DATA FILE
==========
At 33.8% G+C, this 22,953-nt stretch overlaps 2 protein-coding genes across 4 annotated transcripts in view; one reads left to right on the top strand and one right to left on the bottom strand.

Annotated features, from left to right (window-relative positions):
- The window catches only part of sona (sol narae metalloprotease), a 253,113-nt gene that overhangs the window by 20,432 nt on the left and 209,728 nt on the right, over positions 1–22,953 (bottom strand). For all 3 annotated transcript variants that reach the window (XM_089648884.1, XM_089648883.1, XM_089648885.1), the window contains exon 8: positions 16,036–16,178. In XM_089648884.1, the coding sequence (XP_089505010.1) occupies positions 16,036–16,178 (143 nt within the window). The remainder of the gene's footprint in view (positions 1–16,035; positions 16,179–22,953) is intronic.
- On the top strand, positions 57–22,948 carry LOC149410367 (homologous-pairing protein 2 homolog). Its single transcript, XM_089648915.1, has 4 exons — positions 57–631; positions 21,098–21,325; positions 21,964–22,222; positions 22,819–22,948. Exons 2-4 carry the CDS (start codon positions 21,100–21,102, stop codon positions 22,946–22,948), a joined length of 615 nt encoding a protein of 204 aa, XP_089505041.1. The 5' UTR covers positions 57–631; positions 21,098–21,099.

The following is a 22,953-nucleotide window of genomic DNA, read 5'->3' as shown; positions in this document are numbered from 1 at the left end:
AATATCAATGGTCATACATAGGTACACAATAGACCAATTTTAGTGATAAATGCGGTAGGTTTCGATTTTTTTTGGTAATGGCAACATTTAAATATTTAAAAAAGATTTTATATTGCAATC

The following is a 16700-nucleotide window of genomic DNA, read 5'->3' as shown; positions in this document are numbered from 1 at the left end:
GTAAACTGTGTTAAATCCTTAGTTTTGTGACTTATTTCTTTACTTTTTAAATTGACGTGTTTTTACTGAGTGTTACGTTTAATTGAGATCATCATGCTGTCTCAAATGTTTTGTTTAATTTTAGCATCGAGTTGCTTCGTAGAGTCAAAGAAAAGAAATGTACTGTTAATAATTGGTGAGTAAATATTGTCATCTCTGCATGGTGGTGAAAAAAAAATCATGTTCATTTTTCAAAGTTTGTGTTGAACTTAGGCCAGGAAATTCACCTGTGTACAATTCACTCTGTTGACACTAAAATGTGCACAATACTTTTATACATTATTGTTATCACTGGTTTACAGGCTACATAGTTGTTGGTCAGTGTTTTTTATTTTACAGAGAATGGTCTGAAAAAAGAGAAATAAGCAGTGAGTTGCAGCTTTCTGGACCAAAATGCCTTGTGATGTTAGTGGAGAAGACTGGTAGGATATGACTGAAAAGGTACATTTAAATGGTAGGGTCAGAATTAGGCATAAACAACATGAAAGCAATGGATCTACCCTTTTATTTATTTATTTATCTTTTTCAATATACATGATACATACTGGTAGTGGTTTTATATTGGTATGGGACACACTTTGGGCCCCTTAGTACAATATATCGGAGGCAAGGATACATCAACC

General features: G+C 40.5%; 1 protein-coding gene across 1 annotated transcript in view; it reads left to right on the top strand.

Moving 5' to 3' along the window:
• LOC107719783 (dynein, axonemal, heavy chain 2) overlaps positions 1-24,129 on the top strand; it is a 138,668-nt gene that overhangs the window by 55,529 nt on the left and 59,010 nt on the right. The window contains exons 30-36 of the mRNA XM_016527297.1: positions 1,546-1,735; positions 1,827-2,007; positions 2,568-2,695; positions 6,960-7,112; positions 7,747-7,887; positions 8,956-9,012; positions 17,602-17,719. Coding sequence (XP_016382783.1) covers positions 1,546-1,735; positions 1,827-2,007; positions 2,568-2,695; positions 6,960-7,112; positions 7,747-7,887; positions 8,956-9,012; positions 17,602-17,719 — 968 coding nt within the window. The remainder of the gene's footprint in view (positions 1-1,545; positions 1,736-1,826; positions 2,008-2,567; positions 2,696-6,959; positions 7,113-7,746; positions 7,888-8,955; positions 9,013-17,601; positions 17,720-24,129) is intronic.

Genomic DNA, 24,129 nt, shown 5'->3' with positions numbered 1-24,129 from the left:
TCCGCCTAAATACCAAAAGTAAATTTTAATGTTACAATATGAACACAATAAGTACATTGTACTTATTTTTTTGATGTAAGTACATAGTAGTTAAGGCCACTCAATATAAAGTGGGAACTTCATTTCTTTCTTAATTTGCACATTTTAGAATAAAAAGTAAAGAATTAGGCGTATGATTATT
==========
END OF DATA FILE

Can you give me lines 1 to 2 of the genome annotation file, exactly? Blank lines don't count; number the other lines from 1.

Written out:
At 33.8% G+C, this 22,953-nt stretch overlaps 2 protein-coding genes across 4 annotated transcripts in view; one reads left to right on the top strand and one right to left on the bottom strand.

Annotated features, from left to right (window-relative positions):